Osgood Schlatter Disease (or O-S for short). This is a knee condition that many female hockey players deal with when going through their growth spurts and it can be very frustrating to deal with if not handled properly. The condition occurs in players aged 11-15, coinciding with periods of growth spurts. During a growth spurt, where the bones grow faster than the muscles and tendons do, there is increase stress on the patellar tendon that attaches the quadriceps muscle at the front of the thigh to the tibial tuberosity just below the knee.
Knee pain usually happens during running, jumping, squatting, and especially ascending or descending stairs and during kneeling. Initially the pain is mild and comes-and-goes but it can also be more severe and continuous. The symptoms usually go away with treatment, but may be ongoing for 12-24 months before the bones and muscles are finished maturing.
Enough of the medical mumbo-jumbo….how do we fix it?
First, the good news…
Although there is a lot of contact in hockey, it is technically not an impact sport. Girls with O-S usually have a lot of pain during running and jumping. This is because of the large amount of force that goes through the knee when they land on each stride or jump. Because hockey is a gliding sport, they don’t experience the same amount of impact with each stride. Many girls hockey players who feel pain from O-S when playing running-based sports will not feel pain while skating.
The bad news….
The recommended cure for the type of knee pain that results from Osgood-Schlatter disease is rest. Right….rest during the hockey season. I don’t know of many girls hockey players who are going to take a week or two off during the regular season to rest. Asking a young athlete to rest may be good for them physically, but it is absolute torture psychologically.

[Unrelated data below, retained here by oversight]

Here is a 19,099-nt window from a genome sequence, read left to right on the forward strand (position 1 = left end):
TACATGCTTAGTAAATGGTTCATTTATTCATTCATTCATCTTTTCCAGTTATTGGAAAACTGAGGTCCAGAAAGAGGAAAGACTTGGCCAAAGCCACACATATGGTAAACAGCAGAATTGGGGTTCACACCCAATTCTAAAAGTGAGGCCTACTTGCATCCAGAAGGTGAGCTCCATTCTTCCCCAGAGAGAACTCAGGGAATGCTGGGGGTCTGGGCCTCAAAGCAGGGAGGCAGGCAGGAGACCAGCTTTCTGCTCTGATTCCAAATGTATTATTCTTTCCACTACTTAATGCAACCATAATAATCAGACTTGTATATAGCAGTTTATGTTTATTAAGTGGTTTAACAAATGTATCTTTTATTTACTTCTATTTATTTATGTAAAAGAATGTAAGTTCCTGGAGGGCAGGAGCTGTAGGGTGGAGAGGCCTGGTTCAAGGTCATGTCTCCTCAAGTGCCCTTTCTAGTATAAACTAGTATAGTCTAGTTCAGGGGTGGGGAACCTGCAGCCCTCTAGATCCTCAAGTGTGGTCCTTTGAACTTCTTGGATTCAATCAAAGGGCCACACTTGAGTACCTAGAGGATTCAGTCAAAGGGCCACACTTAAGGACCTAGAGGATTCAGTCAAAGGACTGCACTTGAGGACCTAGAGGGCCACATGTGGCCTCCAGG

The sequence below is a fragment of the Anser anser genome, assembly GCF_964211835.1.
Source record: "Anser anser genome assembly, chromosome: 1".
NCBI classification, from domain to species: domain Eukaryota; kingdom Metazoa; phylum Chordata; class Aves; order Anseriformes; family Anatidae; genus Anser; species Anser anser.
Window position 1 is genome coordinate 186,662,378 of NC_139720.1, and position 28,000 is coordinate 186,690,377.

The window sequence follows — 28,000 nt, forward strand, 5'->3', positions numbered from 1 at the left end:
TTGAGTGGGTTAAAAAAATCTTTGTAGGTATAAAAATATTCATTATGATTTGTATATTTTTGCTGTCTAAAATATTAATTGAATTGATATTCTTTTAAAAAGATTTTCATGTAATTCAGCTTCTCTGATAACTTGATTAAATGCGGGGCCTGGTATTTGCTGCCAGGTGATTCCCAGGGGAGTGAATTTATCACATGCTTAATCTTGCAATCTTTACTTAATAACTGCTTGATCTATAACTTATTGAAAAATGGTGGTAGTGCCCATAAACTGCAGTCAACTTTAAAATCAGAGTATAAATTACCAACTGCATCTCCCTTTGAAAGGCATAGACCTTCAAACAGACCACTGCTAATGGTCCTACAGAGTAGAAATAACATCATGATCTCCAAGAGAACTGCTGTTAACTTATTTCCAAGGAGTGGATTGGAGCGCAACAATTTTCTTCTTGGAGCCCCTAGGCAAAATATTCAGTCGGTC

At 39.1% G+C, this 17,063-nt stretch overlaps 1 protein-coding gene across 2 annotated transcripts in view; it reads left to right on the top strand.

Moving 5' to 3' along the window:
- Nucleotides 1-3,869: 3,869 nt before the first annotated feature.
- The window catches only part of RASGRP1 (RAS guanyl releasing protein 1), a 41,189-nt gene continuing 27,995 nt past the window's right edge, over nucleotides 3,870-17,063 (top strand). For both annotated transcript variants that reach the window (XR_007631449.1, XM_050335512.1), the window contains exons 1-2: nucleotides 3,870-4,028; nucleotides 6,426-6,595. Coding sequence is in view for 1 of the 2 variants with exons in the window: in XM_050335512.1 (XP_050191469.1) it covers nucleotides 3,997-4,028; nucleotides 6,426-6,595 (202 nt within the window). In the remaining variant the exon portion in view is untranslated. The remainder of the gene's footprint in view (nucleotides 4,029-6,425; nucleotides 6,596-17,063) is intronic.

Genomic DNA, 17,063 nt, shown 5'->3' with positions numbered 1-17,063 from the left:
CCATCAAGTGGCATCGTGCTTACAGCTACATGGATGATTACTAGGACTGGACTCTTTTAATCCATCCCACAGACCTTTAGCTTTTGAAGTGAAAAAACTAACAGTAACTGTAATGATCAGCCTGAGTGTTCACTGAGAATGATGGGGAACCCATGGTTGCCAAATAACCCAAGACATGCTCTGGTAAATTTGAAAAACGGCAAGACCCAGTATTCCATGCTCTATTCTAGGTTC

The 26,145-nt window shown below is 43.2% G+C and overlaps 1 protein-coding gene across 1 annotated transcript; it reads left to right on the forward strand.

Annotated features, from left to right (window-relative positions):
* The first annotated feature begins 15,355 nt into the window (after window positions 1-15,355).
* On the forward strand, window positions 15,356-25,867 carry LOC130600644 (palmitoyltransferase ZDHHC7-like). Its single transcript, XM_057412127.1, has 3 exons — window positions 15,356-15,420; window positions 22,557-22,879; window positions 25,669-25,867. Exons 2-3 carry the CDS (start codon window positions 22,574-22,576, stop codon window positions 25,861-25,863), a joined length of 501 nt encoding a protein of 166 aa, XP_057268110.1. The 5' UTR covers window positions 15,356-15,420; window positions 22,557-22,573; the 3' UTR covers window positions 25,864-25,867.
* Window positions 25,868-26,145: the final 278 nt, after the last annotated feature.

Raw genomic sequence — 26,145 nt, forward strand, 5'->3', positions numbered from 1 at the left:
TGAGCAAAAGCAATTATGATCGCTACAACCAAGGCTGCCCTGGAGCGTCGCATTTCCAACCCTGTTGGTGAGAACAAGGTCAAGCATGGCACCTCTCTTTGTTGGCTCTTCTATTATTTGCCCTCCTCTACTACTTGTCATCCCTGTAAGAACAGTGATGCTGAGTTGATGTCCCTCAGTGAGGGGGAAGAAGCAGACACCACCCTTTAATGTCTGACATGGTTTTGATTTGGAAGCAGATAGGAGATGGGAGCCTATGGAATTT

So what should a player do if her knee pain is preventing her from feeling and playing her best?
The quadriceps and hamstring muscles are going to be very tight in girls hockey players as they go through their growth spurts. Stretching these two muscle groups every single day (multiple times a day is preferable) is going to keep these muscles loose and decrease the amount of tension that is on the knee joint.
2. If it hurts, don’t do it (with exceptions)
When the pain is bad, try to avoid running and jumping as those are going to have a huge impact on the knee joint. However, players should still be able to participate in off-ice training. When players perform exercises like lunges and squats properly, there should be little pain through the knee.
Players must focus on keeping their weight through their heels when doing squatting and lunging movements instead of pushing up through their toes. This is tough for young hockey players to do since they play such a quad-dominant sport and athletes that are quad-dominant tend to push through their toes instead of their heels. Any good off-ice training specialist should be able to modify any squatting and lunging exercise so as to minimize the impact on a player’s knee.
There is no easy answer – but the key is going to be icing, rest (when appropriate), stretching and continuing to train off the ice.
For an off-ice training program that will keep you feeling and playing your best all season long, and will avoid putting too much pressure on injured knees, visit: http://www.totalfemalehockey.com/strength.shtml
Work Hard. Dream BIG. Train Smart.
~ Coach Kim
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